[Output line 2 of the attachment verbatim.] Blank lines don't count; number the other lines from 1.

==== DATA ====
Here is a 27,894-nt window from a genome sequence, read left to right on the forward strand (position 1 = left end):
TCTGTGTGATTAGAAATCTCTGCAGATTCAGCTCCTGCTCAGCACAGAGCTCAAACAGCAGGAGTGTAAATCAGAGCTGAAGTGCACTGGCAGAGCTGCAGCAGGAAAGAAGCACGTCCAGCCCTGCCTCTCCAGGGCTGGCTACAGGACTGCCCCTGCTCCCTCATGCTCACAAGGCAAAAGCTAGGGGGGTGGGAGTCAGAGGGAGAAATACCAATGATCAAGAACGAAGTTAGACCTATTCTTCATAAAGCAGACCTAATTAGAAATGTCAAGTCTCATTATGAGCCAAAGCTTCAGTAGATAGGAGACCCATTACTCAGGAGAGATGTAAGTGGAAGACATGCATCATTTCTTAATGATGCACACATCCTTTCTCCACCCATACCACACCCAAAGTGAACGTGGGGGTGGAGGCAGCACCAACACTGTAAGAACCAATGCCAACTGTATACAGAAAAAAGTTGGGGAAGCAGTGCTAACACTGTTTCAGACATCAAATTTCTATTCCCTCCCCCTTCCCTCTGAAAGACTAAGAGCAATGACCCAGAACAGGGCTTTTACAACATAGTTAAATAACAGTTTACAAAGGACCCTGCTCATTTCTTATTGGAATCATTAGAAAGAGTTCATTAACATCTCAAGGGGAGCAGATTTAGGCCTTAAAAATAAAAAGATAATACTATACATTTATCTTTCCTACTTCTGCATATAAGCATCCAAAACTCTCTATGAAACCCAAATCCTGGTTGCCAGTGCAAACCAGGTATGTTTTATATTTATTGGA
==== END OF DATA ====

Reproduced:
TCTGTGTGATTAGAAATCTCTGCAGATTCAGCTCCTGCTCAGCACAGAGCTCAAACAGCAGGAGTGTAAATCAGAGCTGAAGTGCACTGGCAGAGCTGCAGCAGGAAAGAAGCACGTCCAGCCCTGCCTCTCCAGGGCTGGCTACAGGACTGCCCCTGCTCCCTCATGCTCACAAGGCAAAAGCTAGGGGGGTGGGAGTCAGAGGGAGAAATACCAATGATCAAGAACGAAGTTAGACCTATTCTTCATAAAGCAGACCTAATTAGAAATGTCAAGTCTCATTATGAGCCAAAGCTTCAGTAGATAGGAGACCCATTACTCAGGAGAGATGTAAGTGGAAGACATGCATCATTTCTTAATGATGCACACATCCTTTCTCCACCCATACCACACCCAAAGTGAACGTGGGGGTGGAGGCAGCACCAACACTGTAAGAACCAATGCCAACTGTATACAGAAAAAAGTTGGGGAAGCAGTGCTAACACTGTTTCAGACATCAAATTTCTATTCCCTCCCCCTTCCCTCTGAAAGACTAAGAGCAATGACCCAGAACAGGGCTTTTACAACATAGTTAAATAACAGTTTACAAAGGACCCTGCTCATTTCTTATTGGAATCATTAGAAAGAGTTCATTAACATCTCAAGGGGAGCAGATTTAGGCCTTAAAAATAAAAAGATAATACTATACATTTATCTTTCCTACTTCTGCATATAAGCATCCAAAACTCTCTATGAAACCCAAATCCTGGTTGCCAGTGCAAACCAGGTATGTTTTATATTTATTGGA